Sonix has the world’s best audio transcription platform with features focused on collaboration. Are you a podcaster looking for automated transcription? Sonix can help you better transcribe your podcast episodes. Better audio means a higher transcript accuracy rate. Sometimes you don’t have super fancy audio recording equipment around; here’s how you can record better audio on your phone. Rapid advancements in speech-to-text technology has made transcription a whole lot easier. Sonix converts audio to text in minutes, not hours. Automated transcription is getting more accurate with each passing day. Automated transcription can quickly transcribe your skype calls. All of your remote meetings will be better indexed with a Sonix transcript.

Sonix uses cutting-edge artificial intelligence to convert your mp3 files to text.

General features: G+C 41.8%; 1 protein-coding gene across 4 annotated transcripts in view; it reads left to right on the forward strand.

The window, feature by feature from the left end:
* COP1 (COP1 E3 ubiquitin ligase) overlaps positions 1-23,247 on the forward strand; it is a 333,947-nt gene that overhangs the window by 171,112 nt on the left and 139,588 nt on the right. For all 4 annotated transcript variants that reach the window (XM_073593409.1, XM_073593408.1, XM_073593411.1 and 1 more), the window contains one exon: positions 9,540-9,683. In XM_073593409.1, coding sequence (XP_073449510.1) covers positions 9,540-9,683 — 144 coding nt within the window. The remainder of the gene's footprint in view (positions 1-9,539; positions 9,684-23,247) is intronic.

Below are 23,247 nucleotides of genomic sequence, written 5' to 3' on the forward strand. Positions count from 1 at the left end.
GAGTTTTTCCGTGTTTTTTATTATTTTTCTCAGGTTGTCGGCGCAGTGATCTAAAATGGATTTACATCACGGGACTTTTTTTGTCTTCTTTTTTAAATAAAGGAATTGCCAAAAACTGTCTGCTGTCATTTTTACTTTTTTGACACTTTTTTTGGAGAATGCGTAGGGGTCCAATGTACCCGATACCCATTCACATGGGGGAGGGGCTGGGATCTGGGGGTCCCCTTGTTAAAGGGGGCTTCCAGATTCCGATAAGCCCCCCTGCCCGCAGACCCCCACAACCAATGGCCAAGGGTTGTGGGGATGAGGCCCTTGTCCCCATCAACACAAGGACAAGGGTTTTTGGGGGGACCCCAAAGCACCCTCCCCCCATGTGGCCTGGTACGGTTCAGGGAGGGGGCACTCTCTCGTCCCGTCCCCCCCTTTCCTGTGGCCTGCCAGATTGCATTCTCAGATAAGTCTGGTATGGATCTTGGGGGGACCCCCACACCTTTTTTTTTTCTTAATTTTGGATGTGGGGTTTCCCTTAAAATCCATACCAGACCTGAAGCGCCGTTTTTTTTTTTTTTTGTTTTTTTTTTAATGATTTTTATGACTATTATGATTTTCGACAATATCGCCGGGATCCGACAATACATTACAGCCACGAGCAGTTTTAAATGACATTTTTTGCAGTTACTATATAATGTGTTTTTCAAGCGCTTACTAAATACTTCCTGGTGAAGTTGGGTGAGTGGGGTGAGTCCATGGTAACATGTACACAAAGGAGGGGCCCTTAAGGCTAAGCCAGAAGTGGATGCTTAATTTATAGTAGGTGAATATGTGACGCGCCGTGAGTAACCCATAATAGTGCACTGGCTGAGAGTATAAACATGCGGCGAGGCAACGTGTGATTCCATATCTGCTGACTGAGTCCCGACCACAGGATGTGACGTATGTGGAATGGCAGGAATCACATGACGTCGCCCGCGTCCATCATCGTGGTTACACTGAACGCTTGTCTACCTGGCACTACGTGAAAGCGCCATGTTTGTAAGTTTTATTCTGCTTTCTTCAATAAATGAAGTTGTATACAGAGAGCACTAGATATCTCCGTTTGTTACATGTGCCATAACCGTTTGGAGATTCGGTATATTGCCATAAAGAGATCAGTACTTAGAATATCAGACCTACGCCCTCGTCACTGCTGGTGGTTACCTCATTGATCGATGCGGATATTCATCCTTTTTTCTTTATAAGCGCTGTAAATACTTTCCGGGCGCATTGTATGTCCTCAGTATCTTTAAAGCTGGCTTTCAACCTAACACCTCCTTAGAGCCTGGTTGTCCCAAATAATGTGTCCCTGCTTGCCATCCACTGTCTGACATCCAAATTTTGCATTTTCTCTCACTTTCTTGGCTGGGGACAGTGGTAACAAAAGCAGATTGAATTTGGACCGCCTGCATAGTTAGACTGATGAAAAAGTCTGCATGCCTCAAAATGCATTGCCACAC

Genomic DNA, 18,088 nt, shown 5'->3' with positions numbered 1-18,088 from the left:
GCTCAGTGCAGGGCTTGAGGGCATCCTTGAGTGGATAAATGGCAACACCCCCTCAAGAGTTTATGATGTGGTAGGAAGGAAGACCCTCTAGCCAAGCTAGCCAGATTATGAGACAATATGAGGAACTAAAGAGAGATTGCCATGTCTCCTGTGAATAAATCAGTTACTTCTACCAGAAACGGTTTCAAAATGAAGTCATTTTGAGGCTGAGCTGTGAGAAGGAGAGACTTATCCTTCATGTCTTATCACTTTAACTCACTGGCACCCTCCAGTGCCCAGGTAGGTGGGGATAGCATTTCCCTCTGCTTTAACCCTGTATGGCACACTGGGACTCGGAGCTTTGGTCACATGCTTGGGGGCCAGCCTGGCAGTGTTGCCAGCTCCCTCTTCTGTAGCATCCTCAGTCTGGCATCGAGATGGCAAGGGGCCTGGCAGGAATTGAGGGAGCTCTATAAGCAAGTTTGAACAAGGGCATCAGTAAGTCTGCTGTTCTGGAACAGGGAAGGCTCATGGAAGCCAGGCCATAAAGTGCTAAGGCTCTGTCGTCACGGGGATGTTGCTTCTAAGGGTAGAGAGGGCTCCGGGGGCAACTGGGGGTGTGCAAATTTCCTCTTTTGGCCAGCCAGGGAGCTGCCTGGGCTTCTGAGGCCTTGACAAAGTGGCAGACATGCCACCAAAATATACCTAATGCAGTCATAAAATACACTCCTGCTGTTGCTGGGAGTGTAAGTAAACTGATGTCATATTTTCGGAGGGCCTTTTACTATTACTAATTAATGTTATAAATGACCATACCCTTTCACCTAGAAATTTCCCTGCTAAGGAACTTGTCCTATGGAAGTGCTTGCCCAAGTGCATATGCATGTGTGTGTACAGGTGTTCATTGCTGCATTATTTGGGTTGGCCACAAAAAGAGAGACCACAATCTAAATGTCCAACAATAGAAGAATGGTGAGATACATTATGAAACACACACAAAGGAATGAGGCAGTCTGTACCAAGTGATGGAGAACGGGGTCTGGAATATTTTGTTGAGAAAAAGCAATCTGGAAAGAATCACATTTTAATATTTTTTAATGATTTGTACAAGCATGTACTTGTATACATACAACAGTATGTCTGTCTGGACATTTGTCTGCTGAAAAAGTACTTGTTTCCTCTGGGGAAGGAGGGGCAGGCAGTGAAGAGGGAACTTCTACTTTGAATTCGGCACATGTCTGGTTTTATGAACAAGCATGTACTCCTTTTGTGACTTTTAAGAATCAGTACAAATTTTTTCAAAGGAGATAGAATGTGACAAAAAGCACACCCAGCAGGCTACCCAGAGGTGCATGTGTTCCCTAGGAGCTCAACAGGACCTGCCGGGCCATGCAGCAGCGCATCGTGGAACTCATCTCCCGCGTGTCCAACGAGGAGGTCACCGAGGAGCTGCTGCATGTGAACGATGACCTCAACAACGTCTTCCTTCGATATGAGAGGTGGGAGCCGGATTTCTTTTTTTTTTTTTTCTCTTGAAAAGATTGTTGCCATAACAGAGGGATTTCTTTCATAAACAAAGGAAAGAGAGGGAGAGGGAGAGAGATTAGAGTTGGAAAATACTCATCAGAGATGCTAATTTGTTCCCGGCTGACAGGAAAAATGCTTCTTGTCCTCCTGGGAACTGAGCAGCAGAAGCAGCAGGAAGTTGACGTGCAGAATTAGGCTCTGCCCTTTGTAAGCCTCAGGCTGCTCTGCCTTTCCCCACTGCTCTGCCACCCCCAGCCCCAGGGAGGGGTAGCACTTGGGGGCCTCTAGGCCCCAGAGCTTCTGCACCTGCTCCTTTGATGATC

Sonix is the best online audio transcription software in 2020—it’s fast, easy, and affordable.

If you are looking for a great way to convert your audio to text, try Sonix today.

 

Things You’ll Learn

  • There’s a lot to be done to improve the delivery system of health insurance and to improve the value of care.
  • Employers have a unique perspective as fiduciary to care about the cost, quality, efficiency, and experience their employees and families have as they go through the care process.
  • Now is the time to make the change. Continue thinking of ways to improve the health system.

 

References:

https://www.mercer.com/